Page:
The Latino Studies Certificate Program is designed for students who have an interest in Latinx* Studies, regardless of major or college affiliation. It utilizes an interdisciplinary approach to examining the experiences, cultures and social conditions of Latinxs in the United States.
The program is open to any UWM undergraduate who has completed at least 45 credits and to those who previously received a bachelor’s degree from UWM or any other accredited college or university. For more information, please contact the program coordinator, Joseph Rodriguez (email@example.com).
Listed below are the requirements for the Certificate in Latino Studies. You are strongly advised to consult both the Latino Studies advisor and your L&S advisor to ensure you stay on track towards a degree. Read more about the degree requirements on the L&S Degree Requirements web pages.
* “Latinx” (La-teen-ex) is an inclusive term used to include all gendered and non-gendered identities of peoples with Latin American ancestry. “Latinx” specifically refuses to further silence and erase trans (non-binary and binary), gender non-conforming, non-binary, and genderqueer people.
To obtain the certificate, students must complete 21 credits in approved Latino courses, including 12 credits at the 300 level and above, with a minimum grade point average of 2.500. Students must select courses from at least three curricular areas, including LATINO 101. No more than 12 credits in a single curricular area may count toward the certificate, and a maximum of 3 credits of independent study may be applied to the 21 credit requirement. At least 12 credits for the certificate must be completed in residence at UWM, with at least 9 of the residence credits at the 300 level and above. For additional program information, contact the Latino Studies Coordinator.
|LATINO 101||Introduction to Latino Studies||3|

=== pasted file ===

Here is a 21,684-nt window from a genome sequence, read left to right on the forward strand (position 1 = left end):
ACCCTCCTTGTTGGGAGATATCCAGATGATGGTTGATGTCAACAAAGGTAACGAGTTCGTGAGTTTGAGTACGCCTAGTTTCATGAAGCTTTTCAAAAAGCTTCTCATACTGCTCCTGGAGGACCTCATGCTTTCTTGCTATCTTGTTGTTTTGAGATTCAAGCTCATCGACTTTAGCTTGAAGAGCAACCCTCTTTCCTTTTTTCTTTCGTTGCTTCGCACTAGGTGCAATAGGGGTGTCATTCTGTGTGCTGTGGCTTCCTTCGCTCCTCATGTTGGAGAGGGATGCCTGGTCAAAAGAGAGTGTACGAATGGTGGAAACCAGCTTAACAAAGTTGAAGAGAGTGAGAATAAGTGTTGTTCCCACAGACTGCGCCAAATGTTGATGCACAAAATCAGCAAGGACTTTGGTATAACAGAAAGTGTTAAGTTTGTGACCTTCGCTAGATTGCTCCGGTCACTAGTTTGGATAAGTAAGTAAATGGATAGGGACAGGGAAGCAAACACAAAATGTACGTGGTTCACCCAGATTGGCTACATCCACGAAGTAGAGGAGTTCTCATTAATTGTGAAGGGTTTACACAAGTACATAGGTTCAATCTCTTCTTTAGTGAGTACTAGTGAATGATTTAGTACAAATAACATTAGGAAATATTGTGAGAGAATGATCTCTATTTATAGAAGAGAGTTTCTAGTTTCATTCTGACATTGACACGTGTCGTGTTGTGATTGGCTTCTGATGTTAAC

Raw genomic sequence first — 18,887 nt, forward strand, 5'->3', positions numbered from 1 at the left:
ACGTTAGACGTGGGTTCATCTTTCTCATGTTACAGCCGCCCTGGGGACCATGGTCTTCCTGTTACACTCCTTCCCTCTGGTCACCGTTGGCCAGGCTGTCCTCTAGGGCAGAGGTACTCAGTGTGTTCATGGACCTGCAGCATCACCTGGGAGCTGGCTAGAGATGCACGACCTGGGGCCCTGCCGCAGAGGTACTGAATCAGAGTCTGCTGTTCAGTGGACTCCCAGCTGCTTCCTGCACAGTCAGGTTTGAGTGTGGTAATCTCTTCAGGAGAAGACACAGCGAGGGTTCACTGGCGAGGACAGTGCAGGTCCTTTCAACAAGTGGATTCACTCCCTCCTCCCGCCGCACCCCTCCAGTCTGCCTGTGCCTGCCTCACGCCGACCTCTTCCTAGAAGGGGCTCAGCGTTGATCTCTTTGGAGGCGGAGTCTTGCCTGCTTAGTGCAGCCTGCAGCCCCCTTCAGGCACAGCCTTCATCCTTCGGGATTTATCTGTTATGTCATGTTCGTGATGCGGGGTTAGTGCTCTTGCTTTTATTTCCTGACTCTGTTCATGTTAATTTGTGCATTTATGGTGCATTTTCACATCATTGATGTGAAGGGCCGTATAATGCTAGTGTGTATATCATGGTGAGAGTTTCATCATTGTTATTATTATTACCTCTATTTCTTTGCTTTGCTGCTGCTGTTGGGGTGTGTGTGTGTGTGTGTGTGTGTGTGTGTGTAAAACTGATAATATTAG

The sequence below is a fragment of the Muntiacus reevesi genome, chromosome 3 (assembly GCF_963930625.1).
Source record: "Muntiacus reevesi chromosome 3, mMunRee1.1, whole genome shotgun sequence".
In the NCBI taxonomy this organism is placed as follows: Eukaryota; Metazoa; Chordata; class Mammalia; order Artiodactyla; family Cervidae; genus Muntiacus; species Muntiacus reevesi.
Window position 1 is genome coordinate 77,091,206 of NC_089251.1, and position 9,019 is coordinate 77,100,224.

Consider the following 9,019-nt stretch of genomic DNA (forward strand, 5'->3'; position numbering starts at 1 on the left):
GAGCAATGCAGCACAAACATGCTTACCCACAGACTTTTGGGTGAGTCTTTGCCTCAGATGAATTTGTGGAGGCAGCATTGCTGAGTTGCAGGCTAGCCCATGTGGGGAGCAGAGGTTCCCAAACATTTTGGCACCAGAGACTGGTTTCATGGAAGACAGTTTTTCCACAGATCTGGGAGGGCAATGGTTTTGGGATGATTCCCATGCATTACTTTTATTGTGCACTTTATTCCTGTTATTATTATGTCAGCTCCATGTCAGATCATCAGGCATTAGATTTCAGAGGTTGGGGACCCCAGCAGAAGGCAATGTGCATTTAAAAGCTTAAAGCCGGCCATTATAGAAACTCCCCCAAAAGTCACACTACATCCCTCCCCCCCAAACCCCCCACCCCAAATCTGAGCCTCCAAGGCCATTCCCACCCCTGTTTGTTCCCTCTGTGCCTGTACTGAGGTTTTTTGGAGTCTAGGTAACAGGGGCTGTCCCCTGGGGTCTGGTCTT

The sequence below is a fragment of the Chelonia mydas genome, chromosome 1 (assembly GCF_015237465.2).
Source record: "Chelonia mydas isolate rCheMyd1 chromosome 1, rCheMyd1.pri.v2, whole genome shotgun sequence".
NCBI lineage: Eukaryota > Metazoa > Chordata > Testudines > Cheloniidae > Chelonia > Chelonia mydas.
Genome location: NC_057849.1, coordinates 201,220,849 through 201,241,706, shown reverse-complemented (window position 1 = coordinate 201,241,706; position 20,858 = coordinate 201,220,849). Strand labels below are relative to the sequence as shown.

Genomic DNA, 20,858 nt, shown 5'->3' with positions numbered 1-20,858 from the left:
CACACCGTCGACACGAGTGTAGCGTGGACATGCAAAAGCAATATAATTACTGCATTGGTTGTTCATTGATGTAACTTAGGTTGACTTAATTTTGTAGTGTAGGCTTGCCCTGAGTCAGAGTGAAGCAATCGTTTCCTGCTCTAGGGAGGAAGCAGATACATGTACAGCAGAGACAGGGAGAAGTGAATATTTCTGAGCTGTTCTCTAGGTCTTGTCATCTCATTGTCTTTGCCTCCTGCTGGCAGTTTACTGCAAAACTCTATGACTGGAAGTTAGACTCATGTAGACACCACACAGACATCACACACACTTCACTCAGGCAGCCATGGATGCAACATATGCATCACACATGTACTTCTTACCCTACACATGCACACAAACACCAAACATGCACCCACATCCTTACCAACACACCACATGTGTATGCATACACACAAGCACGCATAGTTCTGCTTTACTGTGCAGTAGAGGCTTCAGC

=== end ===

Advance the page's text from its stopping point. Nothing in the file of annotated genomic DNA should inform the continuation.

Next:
|Select 18 credits from the following: 1||18|
|Archaeology of the American Southwest|
|History and Politics of Second Language Education|
|Using Children's Literature to Explore Latin Am/Latino Cultural Heritage|
ED POL 212
|Educational Issues in Spanish Speaking Communities|
ED POL 460
|The Chicano Experience|
ED POL 560
|Education and Hispanics|
|Introduction to U.S. Latino/a Literature:|
|World Cinema: (Latina and Latin American Women Directors)|
|Survey of U.S. Latino/a Literature 2|
|Theories of Mass Culture: (Latino and Latin American Popular Culture)|
|Studies in U.S. Latino/a Literature:|
|Selected Topics in Ethnic Studies: (Women as Migrant Workers)|
|Historical Roots of Contemporary Issues: (U.S.-Mexico Borderlands)|
|The History of Latinos in the United States|
|Topics in Global History: (History of Media: Latin American and U.S. Latino Worlds)|
|Special Topics in Latin American, Caribbean, and U.S. Latin@ Studies:|
|Advanced Topics in Latin American, Caribbean, and U.S. Latino Studies:|
|Theatre in the Americas: Latin American, Caribbean, and Latina/o Theatre|
|Special Topics in U.S. Latino Studies:|
|Advanced Topics in U.S. Latino Studies: (subtitle)|
LATINO/POL SCI 388
|Advanced Independent Study|
|First-Year Seminar: (Latinos and the City)|
|Perspectives on Latino Communities|
|Latino Immigration and Incorporation:|
|Advanced Speaking and Listening for Heritage Speakers|
|Introduction to Latino Literature in English 2|
|Topics in Latino Literature in English:|
Must include 12 credits numbered 300 and above. (Consult the Certificate coordinator for approval to count additional appropriate courses not listed below.)
Only one of ENGLISH 374 and SPANISH 371 may count toward the minimum 21 credits required for the certificate.